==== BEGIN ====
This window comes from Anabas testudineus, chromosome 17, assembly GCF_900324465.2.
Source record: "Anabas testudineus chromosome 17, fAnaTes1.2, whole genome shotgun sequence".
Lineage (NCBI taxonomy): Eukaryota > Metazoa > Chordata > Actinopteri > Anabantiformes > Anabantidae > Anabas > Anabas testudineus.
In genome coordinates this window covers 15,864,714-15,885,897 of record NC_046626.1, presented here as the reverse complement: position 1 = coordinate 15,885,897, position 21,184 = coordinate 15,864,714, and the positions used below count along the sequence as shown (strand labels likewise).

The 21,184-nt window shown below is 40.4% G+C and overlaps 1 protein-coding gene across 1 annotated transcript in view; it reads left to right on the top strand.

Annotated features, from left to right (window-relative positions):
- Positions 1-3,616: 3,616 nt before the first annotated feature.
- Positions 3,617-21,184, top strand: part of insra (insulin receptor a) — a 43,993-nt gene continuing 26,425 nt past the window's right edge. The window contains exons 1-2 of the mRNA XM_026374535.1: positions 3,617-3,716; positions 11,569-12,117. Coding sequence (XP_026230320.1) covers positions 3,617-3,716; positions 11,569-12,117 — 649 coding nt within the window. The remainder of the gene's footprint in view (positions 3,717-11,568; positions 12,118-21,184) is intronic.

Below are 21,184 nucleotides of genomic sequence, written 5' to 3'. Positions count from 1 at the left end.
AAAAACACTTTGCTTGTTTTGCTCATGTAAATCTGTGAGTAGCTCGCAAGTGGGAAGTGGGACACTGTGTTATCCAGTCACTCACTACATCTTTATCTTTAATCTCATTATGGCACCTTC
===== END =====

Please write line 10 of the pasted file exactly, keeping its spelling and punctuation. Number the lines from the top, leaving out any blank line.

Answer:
AAAAACACTTTGCTTGTTTTGCTCATGTAAATCTGTGAGTAGCTCGCAAGTGGGAAGTGGGACACTGTGTTATCCAGTCACTCACTACATCTTTATCTTTAATCTCATTATGGCACCTTC